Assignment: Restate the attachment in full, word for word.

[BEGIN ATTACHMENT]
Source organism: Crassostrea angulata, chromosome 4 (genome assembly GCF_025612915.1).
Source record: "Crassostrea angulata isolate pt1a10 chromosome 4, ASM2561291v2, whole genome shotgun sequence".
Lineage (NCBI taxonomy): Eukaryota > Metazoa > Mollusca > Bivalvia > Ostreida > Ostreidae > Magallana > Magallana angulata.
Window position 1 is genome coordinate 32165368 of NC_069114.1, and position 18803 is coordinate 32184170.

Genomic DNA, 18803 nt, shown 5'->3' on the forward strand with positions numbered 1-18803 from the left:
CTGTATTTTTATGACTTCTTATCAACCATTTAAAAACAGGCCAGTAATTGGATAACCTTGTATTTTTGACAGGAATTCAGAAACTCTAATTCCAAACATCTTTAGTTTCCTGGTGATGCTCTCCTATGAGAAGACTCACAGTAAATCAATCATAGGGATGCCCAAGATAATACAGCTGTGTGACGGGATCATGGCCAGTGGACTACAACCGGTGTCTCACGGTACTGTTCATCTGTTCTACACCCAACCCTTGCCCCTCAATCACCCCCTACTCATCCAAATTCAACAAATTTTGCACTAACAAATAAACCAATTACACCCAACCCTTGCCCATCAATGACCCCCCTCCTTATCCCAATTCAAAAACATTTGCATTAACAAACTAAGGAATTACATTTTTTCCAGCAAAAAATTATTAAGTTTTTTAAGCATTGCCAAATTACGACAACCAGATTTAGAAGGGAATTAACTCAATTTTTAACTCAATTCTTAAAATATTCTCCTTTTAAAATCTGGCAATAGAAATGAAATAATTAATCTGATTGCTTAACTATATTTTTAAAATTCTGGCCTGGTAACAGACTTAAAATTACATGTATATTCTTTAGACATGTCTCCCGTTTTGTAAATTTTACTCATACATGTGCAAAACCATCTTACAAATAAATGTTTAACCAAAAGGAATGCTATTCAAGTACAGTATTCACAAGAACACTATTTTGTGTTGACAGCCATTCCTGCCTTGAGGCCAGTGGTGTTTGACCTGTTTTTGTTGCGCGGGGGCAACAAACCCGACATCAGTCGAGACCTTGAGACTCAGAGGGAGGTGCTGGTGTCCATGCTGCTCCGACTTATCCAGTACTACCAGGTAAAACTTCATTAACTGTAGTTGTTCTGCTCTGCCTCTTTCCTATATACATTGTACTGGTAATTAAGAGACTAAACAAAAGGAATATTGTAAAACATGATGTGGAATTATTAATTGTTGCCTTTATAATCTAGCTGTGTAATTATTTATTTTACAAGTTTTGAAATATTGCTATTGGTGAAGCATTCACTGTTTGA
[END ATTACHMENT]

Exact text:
Source organism: Crassostrea angulata, chromosome 4 (genome assembly GCF_025612915.1).
Source record: "Crassostrea angulata isolate pt1a10 chromosome 4, ASM2561291v2, whole genome shotgun sequence".
Lineage (NCBI taxonomy): Eukaryota > Metazoa > Mollusca > Bivalvia > Ostreida > Ostreidae > Magallana > Magallana angulata.
Window position 1 is genome coordinate 32165368 of NC_069114.1, and position 18803 is coordinate 32184170.

Genomic DNA, 18803 nt, shown 5'->3' on the forward strand with positions numbered 1-18803 from the left:
CTGTATTTTTATGACTTCTTATCAACCATTTAAAAACAGGCCAGTAATTGGATAACCTTGTATTTTTGACAGGAATTCAGAAACTCTAATTCCAAACATCTTTAGTTTCCTGGTGATGCTCTCCTATGAGAAGACTCACAGTAAATCAATCATAGGGATGCCCAAGATAATACAGCTGTGTGACGGGATCATGGCCAGTGGACTACAACCGGTGTCTCACGGTACTGTTCATCTGTTCTACACCCAACCCTTGCCCCTCAATCACCCCCTACTCATCCAAATTCAACAAATTTTGCACTAACAAATAAACCAATTACACCCAACCCTTGCCCATCAATGACCCCCCTCCTTATCCCAATTCAAAAACATTTGCATTAACAAACTAAGGAATTACATTTTTTCCAGCAAAAAATTATTAAGTTTTTTAAGCATTGCCAAATTACGACAACCAGATTTAGAAGGGAATTAACTCAATTTTTAACTCAATTCTTAAAATATTCTCCTTTTAAAATCTGGCAATAGAAATGAAATAATTAATCTGATTGCTTAACTATATTTTTAAAATTCTGGCCTGGTAACAGACTTAAAATTACATGTATATTCTTTAGACATGTCTCCCGTTTTGTAAATTTTACTCATACATGTGCAAAACCATCTTACAAATAAATGTTTAACCAAAAGGAATGCTATTCAAGTACAGTATTCACAAGAACACTATTTTGTGTTGACAGCCATTCCTGCCTTGAGGCCAGTGGTGTTTGACCTGTTTTTGTTGCGCGGGGGCAACAAACCCGACATCAGTCGAGACCTTGAGACTCAGAGGGAGGTGCTGGTGTCCATGCTGCTCCGACTTATCCAGTACTACCAGGTAAAACTTCATTAACTGTAGTTGTTCTGCTCTGCCTCTTTCCTATATACATTGTACTGGTAATTAAGAGACTAAACAAAAGGAATATTGTAAAACATGATGTGGAATTATTAATTGTTGCCTTTATAATCTAGCTGTGTAATTATTTATTTTACAAGTTTTGAAATATTGCTATTGGTGAAGCATTCACTGTTTGA